Apple Resources - End-to-End Encryption

End-To-End Encryption (EE2E)

  End-to-end encryption (E2EE) is a system of communication
  where only the communicating users can read the messages. In
  principle, it prevents potential eavesdroppers - including
  telecom providers, Internet providers, and even the provider
  of the communication service - from being able to access the
  cryptographic keys needed to decrypt the conversation.
Here is everything you need to know about the End-to-End 
Encryption system

  In End-to-end encryption, the encryption happens at the
  device level. Meaning, that the messages and files are
  encrypted before they leave the phone/computer and aren't
  decrypted until it reaches their destination, which can be
  another phone/computer. This is one of the main reasons that
  hackers cannot access data on the server because they do not
  have the private keys to decrypt the data. The secret keys
  are stored with the individual user on their device which
  makes it much harder to access an individual's data as well.

  The security behind end-to-end encryption is enabled by the
  creation of a public-private key pair. This process is known
  as asymmetric cryptography. Asymmetric or public-key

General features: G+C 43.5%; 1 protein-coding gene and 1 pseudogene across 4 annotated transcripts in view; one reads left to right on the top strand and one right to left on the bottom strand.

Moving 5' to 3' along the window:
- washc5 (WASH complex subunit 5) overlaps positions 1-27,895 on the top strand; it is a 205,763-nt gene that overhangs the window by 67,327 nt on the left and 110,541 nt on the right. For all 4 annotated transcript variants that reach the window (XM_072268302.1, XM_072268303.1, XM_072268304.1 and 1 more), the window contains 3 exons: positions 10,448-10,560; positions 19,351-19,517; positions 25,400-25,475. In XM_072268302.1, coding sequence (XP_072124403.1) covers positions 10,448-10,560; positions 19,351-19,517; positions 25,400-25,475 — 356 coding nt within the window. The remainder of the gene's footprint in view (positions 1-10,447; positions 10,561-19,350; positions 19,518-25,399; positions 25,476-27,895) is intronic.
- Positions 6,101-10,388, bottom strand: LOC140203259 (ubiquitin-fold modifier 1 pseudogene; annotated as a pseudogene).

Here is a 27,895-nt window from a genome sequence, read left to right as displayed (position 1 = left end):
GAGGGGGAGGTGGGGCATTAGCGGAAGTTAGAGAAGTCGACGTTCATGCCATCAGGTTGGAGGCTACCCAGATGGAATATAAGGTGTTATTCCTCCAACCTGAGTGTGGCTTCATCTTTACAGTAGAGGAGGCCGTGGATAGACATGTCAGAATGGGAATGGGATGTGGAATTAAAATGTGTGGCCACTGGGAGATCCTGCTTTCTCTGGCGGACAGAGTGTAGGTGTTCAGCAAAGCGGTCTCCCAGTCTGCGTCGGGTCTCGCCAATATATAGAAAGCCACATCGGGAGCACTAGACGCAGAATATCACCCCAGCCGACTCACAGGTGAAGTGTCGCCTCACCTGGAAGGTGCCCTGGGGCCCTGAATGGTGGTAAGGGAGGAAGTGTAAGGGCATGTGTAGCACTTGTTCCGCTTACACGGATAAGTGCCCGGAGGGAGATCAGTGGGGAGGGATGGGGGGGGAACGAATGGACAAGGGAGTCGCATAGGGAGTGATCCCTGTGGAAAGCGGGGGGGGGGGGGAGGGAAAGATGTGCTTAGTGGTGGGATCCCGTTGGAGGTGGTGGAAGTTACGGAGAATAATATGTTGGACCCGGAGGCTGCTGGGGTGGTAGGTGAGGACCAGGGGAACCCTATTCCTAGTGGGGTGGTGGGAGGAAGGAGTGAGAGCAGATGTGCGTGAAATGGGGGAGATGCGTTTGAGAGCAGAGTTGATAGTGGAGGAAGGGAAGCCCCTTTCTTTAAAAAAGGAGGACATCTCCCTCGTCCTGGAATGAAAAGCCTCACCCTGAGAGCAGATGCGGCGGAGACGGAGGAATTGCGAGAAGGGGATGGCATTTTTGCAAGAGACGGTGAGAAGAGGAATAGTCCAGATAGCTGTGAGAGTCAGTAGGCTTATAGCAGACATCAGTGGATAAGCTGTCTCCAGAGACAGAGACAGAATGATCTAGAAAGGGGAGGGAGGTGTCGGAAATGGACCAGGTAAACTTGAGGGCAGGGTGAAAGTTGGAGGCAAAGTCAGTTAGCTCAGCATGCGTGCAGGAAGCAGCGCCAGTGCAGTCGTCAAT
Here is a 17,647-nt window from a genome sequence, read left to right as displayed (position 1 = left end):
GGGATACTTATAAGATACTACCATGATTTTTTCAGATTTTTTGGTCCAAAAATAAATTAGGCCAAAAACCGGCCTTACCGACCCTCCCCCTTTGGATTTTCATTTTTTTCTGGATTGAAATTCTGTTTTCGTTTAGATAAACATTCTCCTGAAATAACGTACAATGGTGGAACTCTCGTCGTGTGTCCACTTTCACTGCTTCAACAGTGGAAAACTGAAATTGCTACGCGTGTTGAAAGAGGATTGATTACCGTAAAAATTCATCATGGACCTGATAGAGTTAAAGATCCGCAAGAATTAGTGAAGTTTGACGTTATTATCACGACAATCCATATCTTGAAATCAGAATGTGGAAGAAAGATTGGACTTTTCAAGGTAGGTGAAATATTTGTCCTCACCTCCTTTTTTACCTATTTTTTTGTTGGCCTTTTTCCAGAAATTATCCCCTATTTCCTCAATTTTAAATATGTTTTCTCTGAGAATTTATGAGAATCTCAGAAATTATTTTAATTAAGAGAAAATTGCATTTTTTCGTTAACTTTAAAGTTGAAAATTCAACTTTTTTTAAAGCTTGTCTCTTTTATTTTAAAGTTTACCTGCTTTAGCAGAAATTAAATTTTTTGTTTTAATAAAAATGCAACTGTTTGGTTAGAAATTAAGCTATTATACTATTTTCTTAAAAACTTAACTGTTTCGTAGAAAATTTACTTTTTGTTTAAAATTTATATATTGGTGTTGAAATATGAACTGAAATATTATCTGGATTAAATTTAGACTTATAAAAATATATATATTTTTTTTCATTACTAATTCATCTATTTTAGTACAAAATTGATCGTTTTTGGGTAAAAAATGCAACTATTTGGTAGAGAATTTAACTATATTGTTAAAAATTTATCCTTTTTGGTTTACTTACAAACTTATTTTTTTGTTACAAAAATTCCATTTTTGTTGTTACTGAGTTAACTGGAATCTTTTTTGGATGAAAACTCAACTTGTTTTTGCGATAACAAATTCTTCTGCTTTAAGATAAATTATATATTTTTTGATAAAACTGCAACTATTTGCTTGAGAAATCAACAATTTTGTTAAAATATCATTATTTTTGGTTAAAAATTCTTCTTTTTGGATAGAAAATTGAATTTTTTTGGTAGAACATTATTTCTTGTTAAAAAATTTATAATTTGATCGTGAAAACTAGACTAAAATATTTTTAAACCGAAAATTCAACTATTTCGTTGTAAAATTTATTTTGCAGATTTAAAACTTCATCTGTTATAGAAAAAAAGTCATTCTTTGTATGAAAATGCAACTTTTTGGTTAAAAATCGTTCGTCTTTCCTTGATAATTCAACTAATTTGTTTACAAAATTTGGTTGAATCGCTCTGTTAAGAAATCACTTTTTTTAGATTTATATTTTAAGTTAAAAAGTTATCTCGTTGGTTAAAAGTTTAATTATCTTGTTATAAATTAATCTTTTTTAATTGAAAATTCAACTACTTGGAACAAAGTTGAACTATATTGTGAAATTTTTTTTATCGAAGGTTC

cryptography encrypts and decrypts the data using two
  separate cryptographic keys. The public key is used to
  encrypt a message and send it to the public key's owner.
  Thereafter, the message can only be decrypted using a
  corresponding private key, also known as a decryption key.

Apple iMessage And Facetime & Privacy

  We designed iMessage and FaceTime to use end-to-end
  encryption, so there's no way for Apple to decrypt the
  content of your conversations when they are in transit
  between devices. Attachments you send over iMessage (such
  as photos or videos) are encrypted so that no one but the
  sender and receiver(s) can access them.  
  However, if either of the Apple devices gets backed up to 
  iCloud, undeleted iMessages can be decrypted by Apple with
  a lawful court order.

Sending End-to-End Encrypted VoIP Calls   

iCloud security overview